In 1971, Anaïs Nin told Erica Jong, “Women who write about sex are never taken seriously as writers.” Jong’s first and most famous book, Fear of Flying, published two years later, was about as close as she could get to a direct refutation. Thirty-eight years later, Jong is still out to prove Nin wrong, this time with Sugar in My Bowl, an anthology of 29 essays and short works of fiction about sex by women who are indisputably serious writers. Sugar in My Bowl’s The book’s roster includes Ariel Levy, Anne Roiphe, Gail Collins, Eve Ensler, and Rebecca Walker—an impressive lineup.
Fortunately, Sugar in My Bowl isn’t mired in its own gravitas. Instead, it’s conversational, even confessional. The essays read like stories told by friends over dinner—granted, extraordinarily articulate friends with fantastic stories. The book was originally intended to be a collection of responses to the question “What’s the best sex you’ve ever had?,” but while some essays are direct answers, many wander off down other paths. By asking women to define the phrase “good sex,” the assignment forces the writers to define themselves—their deepest desires, their greatest fears, and the experiences that shaped who they are. "In the end," Jong writes, "writing about sex turns out to be just writing about life."
Reading Sugar in My Bowl offers a rare opportunity to peer in on a breadth of intimate sexual experiences, a wide variety of motivations, and problems and desires you never knew existed—as well as the little thrill of stumbling upon a story that sounds like your own. DoubleX founding editor Meghan O’Rourke writes poignantly about sex and mourning. Anne Roiphe tells a sweet story about nascent childhood sexuality. Linda Gray Sexton discloses her desire for erotic asphyxiation. Margot McGowan reveals her struggle to reclaim her sexuality after becoming a mother. The sexiest piece by far is Rebecca Walker’s, for whom the best sex she ever had was the best sex she never had—it’s a sensual, languorous account of a youthful love affair that was, though she barely realized it at the time, a fork in the road.
Jong has been criticized because nearly all of her contributors are white and none of the pieces focuses on same-sex desire. This is a worthwhile objection, but I want to draw attention to one spectrum that Sugar in my Bowl does trace beautifully: age. Fay Weldon, who at 79 is one of the oldest contributors, writes about coming of age in a time when sex “was a private and secret activity, and not the focused rush to orgasm by all means possible that it is today.” Molly Jong-Fast, Erica Jong’s daughter and at 33 one of the youngest contributors, suggests that her conservative attitude toward sex and love is a reaction to the sexual liberation her mother championed. “If it is every generation’s job to swing the pendulum back, then I have done mine.” While not all the writers seem so concerned with considering their own sexual experiences in a generational context, each story contributes to a larger conversation about the way women’s sexuality evolves through changes of era and culture.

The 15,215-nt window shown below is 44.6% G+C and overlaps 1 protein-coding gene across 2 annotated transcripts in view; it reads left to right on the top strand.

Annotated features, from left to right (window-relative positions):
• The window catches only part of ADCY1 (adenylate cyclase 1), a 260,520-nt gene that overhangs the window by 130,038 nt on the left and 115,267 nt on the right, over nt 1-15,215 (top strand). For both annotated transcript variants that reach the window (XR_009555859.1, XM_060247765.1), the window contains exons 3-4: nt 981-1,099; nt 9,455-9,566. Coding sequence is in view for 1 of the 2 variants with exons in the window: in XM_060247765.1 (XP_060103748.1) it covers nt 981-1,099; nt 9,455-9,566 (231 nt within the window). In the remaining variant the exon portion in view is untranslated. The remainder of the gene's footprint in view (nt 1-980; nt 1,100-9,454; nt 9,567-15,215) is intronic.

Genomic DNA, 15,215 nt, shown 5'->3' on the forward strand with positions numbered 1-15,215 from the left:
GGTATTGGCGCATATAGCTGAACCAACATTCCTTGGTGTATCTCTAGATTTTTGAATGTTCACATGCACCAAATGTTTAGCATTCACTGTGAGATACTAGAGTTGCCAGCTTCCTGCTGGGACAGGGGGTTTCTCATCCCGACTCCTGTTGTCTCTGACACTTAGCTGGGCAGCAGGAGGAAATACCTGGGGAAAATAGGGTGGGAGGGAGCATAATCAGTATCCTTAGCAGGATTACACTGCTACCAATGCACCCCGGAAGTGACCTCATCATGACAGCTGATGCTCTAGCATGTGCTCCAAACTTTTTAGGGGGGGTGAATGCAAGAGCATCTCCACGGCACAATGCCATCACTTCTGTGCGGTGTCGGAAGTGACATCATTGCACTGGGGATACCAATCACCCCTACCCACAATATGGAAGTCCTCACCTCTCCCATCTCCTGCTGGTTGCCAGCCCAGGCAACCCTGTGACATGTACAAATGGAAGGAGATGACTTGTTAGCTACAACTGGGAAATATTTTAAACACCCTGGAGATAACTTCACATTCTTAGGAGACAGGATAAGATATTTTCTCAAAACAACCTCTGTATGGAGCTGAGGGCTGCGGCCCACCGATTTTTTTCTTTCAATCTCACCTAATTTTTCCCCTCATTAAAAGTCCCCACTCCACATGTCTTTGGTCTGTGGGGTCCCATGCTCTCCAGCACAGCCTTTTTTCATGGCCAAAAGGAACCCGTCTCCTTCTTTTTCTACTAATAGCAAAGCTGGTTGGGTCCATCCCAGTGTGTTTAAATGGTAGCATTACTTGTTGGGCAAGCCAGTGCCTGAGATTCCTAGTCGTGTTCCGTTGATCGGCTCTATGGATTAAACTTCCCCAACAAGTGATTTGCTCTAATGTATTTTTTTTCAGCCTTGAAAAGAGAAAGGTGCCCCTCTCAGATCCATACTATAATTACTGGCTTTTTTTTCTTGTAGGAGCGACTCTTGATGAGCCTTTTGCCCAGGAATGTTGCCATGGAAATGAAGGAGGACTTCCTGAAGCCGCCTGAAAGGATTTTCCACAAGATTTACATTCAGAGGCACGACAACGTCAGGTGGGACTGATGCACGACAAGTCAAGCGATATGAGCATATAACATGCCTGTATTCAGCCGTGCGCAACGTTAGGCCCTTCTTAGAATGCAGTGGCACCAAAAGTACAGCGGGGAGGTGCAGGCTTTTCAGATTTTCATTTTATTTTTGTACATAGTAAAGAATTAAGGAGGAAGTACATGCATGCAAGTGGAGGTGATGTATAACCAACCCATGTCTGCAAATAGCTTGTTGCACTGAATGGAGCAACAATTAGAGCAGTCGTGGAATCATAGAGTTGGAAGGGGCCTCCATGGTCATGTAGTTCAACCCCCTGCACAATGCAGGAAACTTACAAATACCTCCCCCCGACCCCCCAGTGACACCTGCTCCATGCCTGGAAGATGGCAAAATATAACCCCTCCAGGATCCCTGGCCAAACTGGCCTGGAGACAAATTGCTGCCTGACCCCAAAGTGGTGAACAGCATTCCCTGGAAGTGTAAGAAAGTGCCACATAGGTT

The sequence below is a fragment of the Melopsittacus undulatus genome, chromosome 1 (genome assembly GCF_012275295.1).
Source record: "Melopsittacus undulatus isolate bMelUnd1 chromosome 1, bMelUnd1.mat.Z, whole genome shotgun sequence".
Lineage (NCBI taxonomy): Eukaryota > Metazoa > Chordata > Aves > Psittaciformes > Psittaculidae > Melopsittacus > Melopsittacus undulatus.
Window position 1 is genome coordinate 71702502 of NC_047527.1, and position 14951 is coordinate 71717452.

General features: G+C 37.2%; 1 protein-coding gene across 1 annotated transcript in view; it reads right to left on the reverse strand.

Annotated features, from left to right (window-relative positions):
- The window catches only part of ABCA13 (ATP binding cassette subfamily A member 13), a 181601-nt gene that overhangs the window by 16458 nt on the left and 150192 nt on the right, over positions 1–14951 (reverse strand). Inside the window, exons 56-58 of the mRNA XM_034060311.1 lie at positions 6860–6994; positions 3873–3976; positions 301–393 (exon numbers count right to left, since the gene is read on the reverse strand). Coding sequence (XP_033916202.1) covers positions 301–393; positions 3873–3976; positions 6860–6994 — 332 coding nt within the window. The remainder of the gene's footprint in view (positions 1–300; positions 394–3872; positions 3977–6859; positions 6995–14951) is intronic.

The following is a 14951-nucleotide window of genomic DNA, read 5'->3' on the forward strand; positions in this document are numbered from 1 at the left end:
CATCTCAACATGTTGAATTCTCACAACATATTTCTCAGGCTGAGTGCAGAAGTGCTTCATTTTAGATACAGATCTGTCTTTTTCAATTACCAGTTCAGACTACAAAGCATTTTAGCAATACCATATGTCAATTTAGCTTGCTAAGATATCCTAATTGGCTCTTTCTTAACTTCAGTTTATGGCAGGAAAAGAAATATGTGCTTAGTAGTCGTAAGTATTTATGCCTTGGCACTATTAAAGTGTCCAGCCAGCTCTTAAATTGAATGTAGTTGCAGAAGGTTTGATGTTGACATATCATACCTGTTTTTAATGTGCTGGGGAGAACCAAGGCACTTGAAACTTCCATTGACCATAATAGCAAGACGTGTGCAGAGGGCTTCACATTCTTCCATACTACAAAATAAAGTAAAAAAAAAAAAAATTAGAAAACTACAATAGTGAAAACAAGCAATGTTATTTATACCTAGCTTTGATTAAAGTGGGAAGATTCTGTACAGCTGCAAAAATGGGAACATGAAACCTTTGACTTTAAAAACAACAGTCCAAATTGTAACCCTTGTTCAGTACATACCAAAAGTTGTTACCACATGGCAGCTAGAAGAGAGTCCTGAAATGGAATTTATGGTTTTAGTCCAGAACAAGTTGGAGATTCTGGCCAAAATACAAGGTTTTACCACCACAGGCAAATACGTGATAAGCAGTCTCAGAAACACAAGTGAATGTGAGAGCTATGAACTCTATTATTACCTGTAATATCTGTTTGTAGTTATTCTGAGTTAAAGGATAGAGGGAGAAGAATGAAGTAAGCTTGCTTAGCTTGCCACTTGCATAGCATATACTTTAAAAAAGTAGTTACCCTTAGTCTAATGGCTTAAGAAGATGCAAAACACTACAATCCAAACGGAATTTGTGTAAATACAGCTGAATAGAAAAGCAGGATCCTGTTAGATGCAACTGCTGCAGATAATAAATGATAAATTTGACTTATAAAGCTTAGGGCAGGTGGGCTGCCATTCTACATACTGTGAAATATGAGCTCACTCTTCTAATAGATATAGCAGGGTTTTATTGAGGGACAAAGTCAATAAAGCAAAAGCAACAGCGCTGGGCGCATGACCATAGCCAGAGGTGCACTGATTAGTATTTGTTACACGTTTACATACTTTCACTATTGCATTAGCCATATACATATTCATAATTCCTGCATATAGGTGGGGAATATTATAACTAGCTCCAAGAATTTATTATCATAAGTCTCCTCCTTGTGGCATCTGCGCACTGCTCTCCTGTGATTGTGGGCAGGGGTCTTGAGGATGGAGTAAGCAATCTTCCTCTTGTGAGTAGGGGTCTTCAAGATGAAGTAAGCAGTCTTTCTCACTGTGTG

Seen in this light, the book becomes an intensely personal yet wide-ranging history of women’s sexuality in the 20th century, with stops along the way at a women’s university in WWII-era England, a Catholic girls’ school in the 1960s, women’s liberation, the birth of Internet porn, and the rise of helicopter moms. Though it is Erica Jong who compiled the anthology, it is a line from Anne Roiphe’s essay that still rings in my ears, days after I finished, and carries the power of a mission statement: “Sex is a matter that unfolds like an accordion in the brain, the past is connected to the near past to the present and the future stands there waiting to be attached.”
TODAY IN SLATE
Scalia’s Liberal Streak
The conservative justice’s most brilliant—and surprisingly progressive—moments on the bench.
Colorado Is Ground Zero for the Fight Over Female Voters
There’s a Way to Keep Ex-Cons Out of Prison That Pays for Itself. Why Don’t More States Use It?
The NFL Explains How It Sees “the Role of the Female”
The Music Industry Is Ignoring Some of the Best Black Women Singing R&B
Theo’s Joint and Vanessa’s Whiskey
No sitcom did the “Very Special Episode” as well as The Cosby Show.
The Other Huxtable Effect
Thirty years ago, The Cosby Show gave us one of TV’s great feminists.